The Mysterious Case of Dr Acer

Yes, let's deal quickly with Dr Acer.  He apparently infected six patients with HIV in the 80s.  He died in 1990.  It was the time of all the hysteria and the vicious stigmatisation of both HIV sufferers and gay people in general.  The CDC in Atlanta did tests which "established" that the strain of those patients were the same.  Legal cases since have since proven that it is incredibly difficult to prove an actual source of infection.  Several medical journals have discredited this early and, for HIV medicine, out of date finding.

Back to the Questionnaire

Well it's bloody offensive.  It offends me on its poor drafting, its unnecessary and illiberal probing into people's sexuality and private lives; it is offensive to HIV- gay men (by suggesting if you're gay you probably have HIV or will get it soon); it seems to run squarely in the face of BDA guidelines on avoiding stigmatising behaviour towards positive people; and it also manages to offend haemophiliacs whilst it is at it.  It is wholly unnecessary if the purpose is to warn the dentist s/he "might catch something" - which is the era that this type of question comes from.

There *may* be a justifiable need to answer the simple neutral question: "have you been diagnosed with HIV?" purely for the purpose of making dentists look out for oral related health problems which can crop up for positive people.  However, if they were doing their job properly (as I'm sure they do as a profession) they would presumably notice these in any case.  They're busy sticking sundry things in your gob with a bright light on above your head, for heaven's sake.

I would make a fuss about this at my surgery.  A big fuss.  Why should an 18 year old who is coming out be told by some shitty questionnaire that he "endures" a risk of blood borne diseases?  Why should my friend?  It is stigmatising, offensive and belongs back in the 80s with the absurd ban on HIV+ dentists practising.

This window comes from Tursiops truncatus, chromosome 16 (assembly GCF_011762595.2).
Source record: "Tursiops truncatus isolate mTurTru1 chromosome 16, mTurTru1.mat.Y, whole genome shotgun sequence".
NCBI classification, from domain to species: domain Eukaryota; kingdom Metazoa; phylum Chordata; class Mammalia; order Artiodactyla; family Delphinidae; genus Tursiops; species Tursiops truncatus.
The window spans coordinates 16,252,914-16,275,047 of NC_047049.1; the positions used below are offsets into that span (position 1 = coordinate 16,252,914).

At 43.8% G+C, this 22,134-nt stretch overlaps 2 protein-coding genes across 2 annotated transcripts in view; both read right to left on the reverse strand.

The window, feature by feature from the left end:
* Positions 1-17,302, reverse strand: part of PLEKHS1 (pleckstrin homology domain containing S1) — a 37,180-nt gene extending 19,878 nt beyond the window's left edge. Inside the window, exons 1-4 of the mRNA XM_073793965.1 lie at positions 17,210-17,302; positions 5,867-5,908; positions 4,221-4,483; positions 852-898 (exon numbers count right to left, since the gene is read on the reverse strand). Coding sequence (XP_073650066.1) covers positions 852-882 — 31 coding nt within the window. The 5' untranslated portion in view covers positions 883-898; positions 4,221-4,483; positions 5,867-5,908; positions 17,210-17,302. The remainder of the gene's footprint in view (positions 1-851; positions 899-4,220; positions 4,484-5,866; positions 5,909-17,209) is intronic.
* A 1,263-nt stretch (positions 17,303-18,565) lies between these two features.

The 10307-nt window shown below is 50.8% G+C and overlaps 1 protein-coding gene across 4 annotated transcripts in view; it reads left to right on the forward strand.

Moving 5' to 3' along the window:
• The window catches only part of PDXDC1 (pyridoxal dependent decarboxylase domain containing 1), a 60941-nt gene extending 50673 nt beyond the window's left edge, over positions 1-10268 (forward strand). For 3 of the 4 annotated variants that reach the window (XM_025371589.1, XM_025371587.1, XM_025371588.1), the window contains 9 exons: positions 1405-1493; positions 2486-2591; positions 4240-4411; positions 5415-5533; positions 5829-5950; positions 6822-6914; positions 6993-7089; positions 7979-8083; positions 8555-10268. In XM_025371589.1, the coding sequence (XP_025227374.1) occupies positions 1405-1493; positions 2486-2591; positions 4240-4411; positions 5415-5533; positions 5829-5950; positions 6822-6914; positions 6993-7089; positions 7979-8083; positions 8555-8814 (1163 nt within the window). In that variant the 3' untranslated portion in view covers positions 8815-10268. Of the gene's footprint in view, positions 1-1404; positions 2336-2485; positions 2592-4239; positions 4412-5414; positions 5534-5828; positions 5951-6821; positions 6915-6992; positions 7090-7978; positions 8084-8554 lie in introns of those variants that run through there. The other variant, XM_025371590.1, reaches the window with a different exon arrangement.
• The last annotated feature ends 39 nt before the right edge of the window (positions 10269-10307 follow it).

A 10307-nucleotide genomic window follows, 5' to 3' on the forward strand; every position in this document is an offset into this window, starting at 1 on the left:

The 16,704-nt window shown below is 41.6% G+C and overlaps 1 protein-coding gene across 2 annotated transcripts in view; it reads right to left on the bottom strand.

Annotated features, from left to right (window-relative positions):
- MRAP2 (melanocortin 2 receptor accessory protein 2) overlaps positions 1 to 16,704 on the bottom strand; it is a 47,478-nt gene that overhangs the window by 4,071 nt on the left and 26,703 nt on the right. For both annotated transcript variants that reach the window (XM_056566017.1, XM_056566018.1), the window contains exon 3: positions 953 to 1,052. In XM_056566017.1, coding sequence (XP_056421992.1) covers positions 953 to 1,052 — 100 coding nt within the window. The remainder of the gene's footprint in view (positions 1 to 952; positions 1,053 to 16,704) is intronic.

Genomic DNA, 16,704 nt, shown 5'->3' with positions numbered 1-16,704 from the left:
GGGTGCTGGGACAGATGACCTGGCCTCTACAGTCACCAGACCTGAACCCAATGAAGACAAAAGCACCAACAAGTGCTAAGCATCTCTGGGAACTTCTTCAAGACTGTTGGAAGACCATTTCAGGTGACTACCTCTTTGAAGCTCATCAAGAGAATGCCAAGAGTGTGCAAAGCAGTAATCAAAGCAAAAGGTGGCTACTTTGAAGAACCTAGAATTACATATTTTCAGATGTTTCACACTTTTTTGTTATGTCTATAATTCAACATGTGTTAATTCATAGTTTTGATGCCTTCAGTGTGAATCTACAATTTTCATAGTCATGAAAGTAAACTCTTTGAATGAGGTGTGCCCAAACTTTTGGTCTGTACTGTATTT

*gets off soap box*

Sunday, 4 September 2011

(Macro) Inspiration

Every writer knows those times when they feel that it's all been said before, or that someone is currently saying what they are inclined say in a well enough manner, so why be redundant? As far as our lovely Iceland is concerned, there are so many wonderful sources for current events and entertainment online (my facebook news feed alone is full-to-brim with amazing talent!) that it seems right to just let them do the talking in words and in pictures.

And after seven years and 596 posts, I sometimes wonder what compels me to keep on with this little hobby, which has become much more complex a package now that the social media tide has swept into our lives. I'm told by "experts" that to make anything of this site I'm to invite visitors to like/follow me in all sorts of different ways (see left, though I balked at creating an email list to spam you even more cleverly with, my dears.) And now the invisible pressure to do what the rest of the active universe is doing, i.e. tweeting, posting, emailing, G+-ing, and blogging has boggled this poor soul's mind.

I like to assume that you are all intelligent creatures, and that for you, like me, less is more. A few photos per post, succinct text with relevant links (though sometimes obscure if a site is really worth linking to) and a clean, uncluttered template is what I offer because it's what I look for in other websites. I've always tried to steer clear of repeating local/national news because I read most of it myself in an RSS reader or just Google 'Iceland news,' which I assume you all can/will do yourselves. Furthermore, I get that most of you won't even read this far because we live in the age of the Image. A pretty macro picture of 1cm long seashells on an Icelandic beach may make you pause for an appreciative instant before moving on to the next visual of our glorious existence here on post-millennial Earth, but you may not absorb more. I get that. It's what I often do.